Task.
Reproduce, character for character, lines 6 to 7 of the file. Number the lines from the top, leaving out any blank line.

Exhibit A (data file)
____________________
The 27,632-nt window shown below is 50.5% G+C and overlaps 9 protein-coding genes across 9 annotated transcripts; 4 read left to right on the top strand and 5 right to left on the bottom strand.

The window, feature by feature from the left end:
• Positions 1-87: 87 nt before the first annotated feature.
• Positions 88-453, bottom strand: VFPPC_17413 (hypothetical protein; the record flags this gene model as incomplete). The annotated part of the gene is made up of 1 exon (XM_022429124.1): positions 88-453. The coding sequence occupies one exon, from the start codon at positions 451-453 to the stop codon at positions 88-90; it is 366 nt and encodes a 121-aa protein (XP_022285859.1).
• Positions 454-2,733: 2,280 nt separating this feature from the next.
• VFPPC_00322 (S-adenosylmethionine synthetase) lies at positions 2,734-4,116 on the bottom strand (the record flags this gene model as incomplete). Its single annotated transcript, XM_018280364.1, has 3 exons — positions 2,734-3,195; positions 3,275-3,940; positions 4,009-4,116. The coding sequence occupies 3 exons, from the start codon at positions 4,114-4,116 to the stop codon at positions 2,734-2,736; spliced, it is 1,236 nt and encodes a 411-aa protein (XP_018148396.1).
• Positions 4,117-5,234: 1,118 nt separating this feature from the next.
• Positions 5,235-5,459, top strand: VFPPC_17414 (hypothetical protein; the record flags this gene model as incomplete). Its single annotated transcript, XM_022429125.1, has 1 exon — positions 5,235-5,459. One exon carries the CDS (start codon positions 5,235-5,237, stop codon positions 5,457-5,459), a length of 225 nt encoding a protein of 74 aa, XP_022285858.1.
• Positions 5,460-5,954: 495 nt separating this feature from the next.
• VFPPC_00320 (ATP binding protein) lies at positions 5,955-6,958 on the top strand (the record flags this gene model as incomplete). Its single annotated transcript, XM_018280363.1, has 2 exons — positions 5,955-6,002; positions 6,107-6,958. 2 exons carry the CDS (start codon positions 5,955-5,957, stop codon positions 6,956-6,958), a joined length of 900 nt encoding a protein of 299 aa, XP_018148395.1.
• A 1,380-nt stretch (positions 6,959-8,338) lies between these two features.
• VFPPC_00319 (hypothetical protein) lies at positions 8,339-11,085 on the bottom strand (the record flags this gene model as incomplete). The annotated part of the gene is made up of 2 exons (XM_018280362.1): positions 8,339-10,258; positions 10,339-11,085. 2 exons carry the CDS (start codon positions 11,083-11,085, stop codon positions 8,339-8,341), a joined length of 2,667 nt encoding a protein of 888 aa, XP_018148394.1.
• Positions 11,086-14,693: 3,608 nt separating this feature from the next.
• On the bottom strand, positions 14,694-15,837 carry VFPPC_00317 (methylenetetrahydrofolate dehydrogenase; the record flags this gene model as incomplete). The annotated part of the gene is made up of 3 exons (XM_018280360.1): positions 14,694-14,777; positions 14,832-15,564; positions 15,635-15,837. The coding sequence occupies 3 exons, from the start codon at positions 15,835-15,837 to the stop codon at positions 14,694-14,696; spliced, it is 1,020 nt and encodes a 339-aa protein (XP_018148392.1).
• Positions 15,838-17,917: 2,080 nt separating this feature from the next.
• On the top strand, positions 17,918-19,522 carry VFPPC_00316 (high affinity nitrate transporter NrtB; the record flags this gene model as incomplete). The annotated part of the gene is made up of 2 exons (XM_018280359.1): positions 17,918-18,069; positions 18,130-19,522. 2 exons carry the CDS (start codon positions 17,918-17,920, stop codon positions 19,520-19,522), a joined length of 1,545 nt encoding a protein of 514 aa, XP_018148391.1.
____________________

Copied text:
• VFPPC_00322 (S-adenosylmethionine synthetase) lies at positions 2,734-4,116 on the bottom strand (the record flags this gene model as incomplete). Its single annotated transcript, XM_018280364.1, has 3 exons — positions 2,734-3,195; positions 3,275-3,940; positions 4,009-4,116. The coding sequence occupies 3 exons, from the start codon at positions 4,114-4,116 to the stop codon at positions 2,734-2,736; spliced, it is 1,236 nt and encodes a 411-aa protein (XP_018148396.1).
• Positions 4,117-5,234: 1,118 nt separating this feature from the next.